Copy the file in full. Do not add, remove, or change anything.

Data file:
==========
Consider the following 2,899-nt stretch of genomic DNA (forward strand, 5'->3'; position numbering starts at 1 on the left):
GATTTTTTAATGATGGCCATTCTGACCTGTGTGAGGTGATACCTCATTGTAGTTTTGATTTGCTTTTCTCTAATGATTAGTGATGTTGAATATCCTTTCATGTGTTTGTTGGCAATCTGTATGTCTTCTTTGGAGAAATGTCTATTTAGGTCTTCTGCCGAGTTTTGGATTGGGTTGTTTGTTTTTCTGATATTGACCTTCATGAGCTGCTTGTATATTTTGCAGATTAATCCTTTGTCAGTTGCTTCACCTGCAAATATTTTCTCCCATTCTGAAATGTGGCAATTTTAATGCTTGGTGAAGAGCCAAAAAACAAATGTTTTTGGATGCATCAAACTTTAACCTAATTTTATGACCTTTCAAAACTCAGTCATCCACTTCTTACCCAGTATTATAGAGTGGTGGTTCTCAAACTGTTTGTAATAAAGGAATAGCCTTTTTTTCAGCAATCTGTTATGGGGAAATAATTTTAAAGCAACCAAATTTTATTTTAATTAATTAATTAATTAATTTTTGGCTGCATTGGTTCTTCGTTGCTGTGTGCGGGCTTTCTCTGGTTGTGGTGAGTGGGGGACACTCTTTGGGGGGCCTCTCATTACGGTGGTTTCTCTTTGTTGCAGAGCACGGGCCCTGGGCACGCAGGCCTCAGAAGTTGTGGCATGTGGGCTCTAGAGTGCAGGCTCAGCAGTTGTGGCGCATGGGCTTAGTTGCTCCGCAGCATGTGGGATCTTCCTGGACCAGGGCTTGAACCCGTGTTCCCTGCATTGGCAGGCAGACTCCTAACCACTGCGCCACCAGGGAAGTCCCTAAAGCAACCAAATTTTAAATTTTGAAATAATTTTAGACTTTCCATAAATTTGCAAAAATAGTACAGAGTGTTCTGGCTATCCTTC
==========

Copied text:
Consider the following 2,899-nt stretch of genomic DNA (forward strand, 5'->3'; position numbering starts at 1 on the left):
GATTTTTTAATGATGGCCATTCTGACCTGTGTGAGGTGATACCTCATTGTAGTTTTGATTTGCTTTTCTCTAATGATTAGTGATGTTGAATATCCTTTCATGTGTTTGTTGGCAATCTGTATGTCTTCTTTGGAGAAATGTCTATTTAGGTCTTCTGCCGAGTTTTGGATTGGGTTGTTTGTTTTTCTGATATTGACCTTCATGAGCTGCTTGTATATTTTGCAGATTAATCCTTTGTCAGTTGCTTCACCTGCAAATATTTTCTCCCATTCTGAAATGTGGCAATTTTAATGCTTGGTGAAGAGCCAAAAAACAAATGTTTTTGGATGCATCAAACTTTAACCTAATTTTATGACCTTTCAAAACTCAGTCATCCACTTCTTACCCAGTATTATAGAGTGGTGGTTCTCAAACTGTTTGTAATAAAGGAATAGCCTTTTTTTCAGCAATCTGTTATGGGGAAATAATTTTAAAGCAACCAAATTTTATTTTAATTAATTAATTAATTAATTTTTGGCTGCATTGGTTCTTCGTTGCTGTGTGCGGGCTTTCTCTGGTTGTGGTGAGTGGGGGACACTCTTTGGGGGGCCTCTCATTACGGTGGTTTCTCTTTGTTGCAGAGCACGGGCCCTGGGCACGCAGGCCTCAGAAGTTGTGGCATGTGGGCTCTAGAGTGCAGGCTCAGCAGTTGTGGCGCATGGGCTTAGTTGCTCCGCAGCATGTGGGATCTTCCTGGACCAGGGCTTGAACCCGTGTTCCCTGCATTGGCAGGCAGACTCCTAACCACTGCGCCACCAGGGAAGTCCCTAAAGCAACCAAATTTTAAATTTTGAAATAATTTTAGACTTTCCATAAATTTGCAAAAATAGTACAGAGTGTTCTGGCTATCCTTC